The generated values represent the counts of reads, i.e., expression level, for a gene. Each row will represent one gene and I will generate counts for 20,000 genes. Each column represents a sample and I will have 4 samples. Therefore the common dispersion calculations will be based on a matrix that has 20,000 rows and 4 columns.

Firstly, let's generate the average expression of all genes using the negative binomial distribution:

#negative binomial distribution of mean expression
#n    = number of observations
#size = target for number of successful trials
#prob = probability of success in each trial
set.seed(31)
mean <- rnbinom(n=20000, size=1, prob=0.0001)

#on average it takes ~10,000 times to have one success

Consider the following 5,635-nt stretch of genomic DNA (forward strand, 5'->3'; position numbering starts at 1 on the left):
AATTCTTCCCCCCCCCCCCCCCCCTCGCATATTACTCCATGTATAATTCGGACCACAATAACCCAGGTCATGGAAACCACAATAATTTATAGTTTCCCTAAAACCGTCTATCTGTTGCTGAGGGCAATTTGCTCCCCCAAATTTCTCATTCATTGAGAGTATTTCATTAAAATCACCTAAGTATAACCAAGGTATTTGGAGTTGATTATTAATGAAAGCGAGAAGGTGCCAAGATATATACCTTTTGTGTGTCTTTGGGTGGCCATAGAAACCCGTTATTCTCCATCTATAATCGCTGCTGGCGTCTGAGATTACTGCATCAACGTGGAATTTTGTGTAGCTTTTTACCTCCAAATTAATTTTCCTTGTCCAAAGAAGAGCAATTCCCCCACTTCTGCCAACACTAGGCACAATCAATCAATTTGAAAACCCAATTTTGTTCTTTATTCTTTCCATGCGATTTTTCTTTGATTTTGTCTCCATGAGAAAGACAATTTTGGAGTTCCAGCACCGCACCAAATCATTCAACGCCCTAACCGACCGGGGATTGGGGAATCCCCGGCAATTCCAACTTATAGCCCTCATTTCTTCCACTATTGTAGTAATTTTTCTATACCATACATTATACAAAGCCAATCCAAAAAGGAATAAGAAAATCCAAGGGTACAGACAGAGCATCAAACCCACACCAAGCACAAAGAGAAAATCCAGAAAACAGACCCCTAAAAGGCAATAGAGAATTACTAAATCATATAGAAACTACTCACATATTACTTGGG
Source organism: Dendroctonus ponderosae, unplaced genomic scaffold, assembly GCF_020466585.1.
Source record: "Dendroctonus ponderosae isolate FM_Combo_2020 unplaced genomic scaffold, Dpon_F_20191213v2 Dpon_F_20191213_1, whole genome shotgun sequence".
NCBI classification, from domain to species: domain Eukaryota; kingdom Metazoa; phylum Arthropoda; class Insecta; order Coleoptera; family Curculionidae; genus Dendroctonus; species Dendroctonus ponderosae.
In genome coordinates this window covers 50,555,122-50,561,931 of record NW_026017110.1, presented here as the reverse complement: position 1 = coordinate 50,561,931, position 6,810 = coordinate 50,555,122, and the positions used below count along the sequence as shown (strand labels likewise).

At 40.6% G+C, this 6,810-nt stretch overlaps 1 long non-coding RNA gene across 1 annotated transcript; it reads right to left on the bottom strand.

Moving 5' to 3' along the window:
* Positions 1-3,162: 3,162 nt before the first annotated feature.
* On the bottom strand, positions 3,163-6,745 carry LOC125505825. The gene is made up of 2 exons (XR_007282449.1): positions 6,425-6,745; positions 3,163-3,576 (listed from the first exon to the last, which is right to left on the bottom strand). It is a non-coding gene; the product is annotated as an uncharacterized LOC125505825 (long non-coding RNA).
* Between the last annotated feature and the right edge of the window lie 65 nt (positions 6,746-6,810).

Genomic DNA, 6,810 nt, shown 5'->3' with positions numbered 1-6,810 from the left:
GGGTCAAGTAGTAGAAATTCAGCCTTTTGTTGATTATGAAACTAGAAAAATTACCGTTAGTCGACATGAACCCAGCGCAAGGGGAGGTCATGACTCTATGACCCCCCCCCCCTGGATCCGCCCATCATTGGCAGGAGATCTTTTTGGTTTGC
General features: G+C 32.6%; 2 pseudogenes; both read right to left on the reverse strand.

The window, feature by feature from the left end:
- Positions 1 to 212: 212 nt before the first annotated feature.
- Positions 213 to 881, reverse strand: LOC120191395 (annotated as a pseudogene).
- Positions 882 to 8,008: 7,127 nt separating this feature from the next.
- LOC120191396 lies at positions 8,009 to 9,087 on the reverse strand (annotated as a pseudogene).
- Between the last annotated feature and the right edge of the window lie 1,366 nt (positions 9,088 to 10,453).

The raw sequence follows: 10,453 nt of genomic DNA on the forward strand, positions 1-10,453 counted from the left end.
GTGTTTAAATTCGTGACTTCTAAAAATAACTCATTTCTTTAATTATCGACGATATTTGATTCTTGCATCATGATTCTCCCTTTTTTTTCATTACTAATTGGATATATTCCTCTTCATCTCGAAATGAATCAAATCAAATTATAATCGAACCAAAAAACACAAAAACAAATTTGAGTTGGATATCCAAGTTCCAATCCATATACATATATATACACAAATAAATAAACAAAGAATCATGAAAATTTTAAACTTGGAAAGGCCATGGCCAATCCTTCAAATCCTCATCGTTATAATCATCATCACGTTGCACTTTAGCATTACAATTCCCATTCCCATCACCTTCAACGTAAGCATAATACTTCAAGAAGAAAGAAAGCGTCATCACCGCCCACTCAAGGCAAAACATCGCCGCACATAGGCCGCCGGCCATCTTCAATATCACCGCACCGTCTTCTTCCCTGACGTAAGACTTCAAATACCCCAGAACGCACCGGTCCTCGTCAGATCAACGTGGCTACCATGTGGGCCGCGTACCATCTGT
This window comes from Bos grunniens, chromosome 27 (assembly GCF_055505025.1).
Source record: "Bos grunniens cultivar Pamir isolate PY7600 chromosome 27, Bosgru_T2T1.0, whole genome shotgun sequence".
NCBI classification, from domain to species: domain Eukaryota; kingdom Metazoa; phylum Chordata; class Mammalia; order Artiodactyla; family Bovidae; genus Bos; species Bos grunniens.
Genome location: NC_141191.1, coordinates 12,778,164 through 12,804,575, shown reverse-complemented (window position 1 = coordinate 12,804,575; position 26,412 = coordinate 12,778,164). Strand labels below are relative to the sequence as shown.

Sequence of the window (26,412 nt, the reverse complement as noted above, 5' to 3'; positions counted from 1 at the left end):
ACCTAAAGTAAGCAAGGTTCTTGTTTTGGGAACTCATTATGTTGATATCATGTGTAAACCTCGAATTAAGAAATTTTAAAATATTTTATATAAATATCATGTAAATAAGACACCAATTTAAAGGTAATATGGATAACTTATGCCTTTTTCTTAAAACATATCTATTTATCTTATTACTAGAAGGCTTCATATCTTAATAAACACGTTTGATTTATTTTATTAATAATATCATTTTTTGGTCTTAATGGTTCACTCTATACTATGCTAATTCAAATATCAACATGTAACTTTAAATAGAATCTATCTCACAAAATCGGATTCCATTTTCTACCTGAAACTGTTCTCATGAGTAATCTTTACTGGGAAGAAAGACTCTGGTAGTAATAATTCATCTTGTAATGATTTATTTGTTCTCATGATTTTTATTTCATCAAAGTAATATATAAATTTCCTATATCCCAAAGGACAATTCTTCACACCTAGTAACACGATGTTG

#this makes sense because I set the probability to 0.0001
summary(mean)
#   Min. 1st Qu.  Median    Mean 3rd Qu.    Max.
#      1    2803    6915    9898   13780  106300

plot(density(mean))


This distribution is meant to represent the fact that few genes are very highly expressed.

What's the common dispersion when the expression of every gene is identical in 4 samples?

#install if necessary
source("http://bioconductor.org/biocLite.R")
biocLite('edgeR')

library(edgeR)

#identical expression
identical <- matrix(rep(x=mean, each=4),
nrow=length(mean),
byrow=T)

#      [,1]  [,2]  [,3]  [,4]
#[1,]  5386  5386  5386  5386
#[2,]  4282  4282  4282  4282
#[3,]  2243  2243  2243  2243
#[4,] 12830 12830 12830 12830
#[5,] 11962 11962 11962 11962
#[6,] 24473 24473 24473 24473

group <- c(rep("Control",4))
d <- DGEList(counts =  identical, group=group)
d <- calcNormFactors(d)
d <- estimateCommonDisp(d)
d <- estimateTagwiseDisp(d)